DrRocket 337 Posted October 19, 2011 Share Posted October 19, 2011 Hello. Forgive my lay review here but this is the background to my question: My daughter and I were headed to school one morning earlier in the year. She was reading 101 Dalmations. While stopped at an intersection - I looked over to the vehicle next to me and surprise, surprise, you guessed it - there in the back seat was a DALMATION. This morning on the way to school we got to talking about that very event...that coincidence. It then occurred to me while trying to give my daughter a ball-park notion of the (high) odds of having those two events occurring again at random - that I ought to run the question of determining general probability of a seemingly random event by some math gurus. All disclaimers aside and all things equal, is there a means to estimate the probability of such an event occurring without having much hard data? For example, while very loose on the data, I told my daughter perhaps one could consider the odds of her reading that particular book (e.g. say 1/10^{4}), the odds of seeing that particular breed of dog in the car beside us (e.g. estimate that, say, 1/20 cars will have a dog and of those 1/100 would be a dalmation) - and so forth for time of day, route driven and so forth with all the important variables. Thus, if you multiply all relevant terms (i.e. 1/10,000 * 1/20 * x * y * z) you would come up with some kind of guesstimate pertaining to the odds of her reading a book about a particular breed of dog while simultaneously seeing that same dog in a vehicle next to us - at random. I told her it was probably in the millons-to-billion. Is this the general manner in which the probability for otherwise random events are determined? Again, my apologies for the likely enigmatic presentation of this ? but clearly I am not a math whiz! Thanks for your help. -halpmaine A few points. 1. The discipline of probability theory starts with a probability space -- that is with events and their probabilities being known. Probability theory does not involve the determination of the probabilities of elementary events. 2. The estimation of probabilities is the province of statistics. Statistics quite often relies on assumptions that are convenient but not rigorously justifiable. The results are at best approximate, and when the assumptions are grossly violated can be just plain wrong. 3. What can be proved rigorously is that given an event of non-zero probability, in infinitely many independent trials that event will occur infinitely often with probability one (aka almost surely). So if enough vehicles pull up beside you it is highly likely that eventually one of them will have a dalmation dog in it. 4. Probability theory is one of the most misunderstood and misapplied branches of mathematics. All sorts of nonsense is "proved" or justified based on misapplications of probabilitry theory. 5. Just today I saw a car with the license plate VZK 9025. Just imagine the odds against that! Link to post Share on other sites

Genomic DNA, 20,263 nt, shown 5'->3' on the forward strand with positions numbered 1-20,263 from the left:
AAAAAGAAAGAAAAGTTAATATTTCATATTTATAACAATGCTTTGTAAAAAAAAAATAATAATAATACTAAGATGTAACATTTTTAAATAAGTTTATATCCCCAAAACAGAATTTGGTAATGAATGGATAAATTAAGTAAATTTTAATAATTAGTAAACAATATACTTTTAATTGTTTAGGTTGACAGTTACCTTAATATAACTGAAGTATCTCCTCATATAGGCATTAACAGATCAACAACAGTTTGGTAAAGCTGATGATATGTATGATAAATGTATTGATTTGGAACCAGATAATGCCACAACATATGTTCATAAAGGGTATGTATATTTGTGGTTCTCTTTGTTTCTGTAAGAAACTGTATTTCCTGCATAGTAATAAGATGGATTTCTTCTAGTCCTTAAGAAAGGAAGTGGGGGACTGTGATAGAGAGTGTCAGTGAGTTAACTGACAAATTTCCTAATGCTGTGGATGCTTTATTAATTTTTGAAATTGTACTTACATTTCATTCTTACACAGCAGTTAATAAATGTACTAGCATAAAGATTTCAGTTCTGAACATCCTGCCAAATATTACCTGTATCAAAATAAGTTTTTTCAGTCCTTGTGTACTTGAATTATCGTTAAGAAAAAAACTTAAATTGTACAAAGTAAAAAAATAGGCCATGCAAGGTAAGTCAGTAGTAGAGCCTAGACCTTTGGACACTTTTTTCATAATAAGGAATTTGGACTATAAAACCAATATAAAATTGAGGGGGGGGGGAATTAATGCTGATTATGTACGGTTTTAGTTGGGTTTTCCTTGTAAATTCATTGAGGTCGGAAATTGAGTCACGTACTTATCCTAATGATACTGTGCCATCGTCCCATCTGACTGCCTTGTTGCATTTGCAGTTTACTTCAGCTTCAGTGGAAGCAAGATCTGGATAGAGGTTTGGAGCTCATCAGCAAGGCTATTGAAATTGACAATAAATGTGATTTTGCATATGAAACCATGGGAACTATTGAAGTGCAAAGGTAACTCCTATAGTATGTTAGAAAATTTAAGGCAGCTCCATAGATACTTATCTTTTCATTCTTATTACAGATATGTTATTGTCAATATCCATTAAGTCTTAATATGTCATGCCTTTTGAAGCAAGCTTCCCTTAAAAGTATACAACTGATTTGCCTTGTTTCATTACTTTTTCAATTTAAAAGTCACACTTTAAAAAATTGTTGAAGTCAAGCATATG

Phi for All 5945 Posted October 19, 2011 Share Posted October 19, 2011 Is this the general manner in which the probability for otherwise random events are determined? Remember that you're not asking for the odds of a completely random occurrence. Your daughter was already reading 101 Dalmations, so the odds of that are 1:1. You were in public, making the odds of seeing a dog higher. There might have been a Dachshund in the car behind you and a Labrador doing a head bob in the car in front, but you selected the Dalmatian because it confirmed information you already had. The odds of the Lab being in front of you when your daughter is reading that book are actually the same as the Dalmatian, but the Dalmatian had preselected relevance. Link to post Share on other sites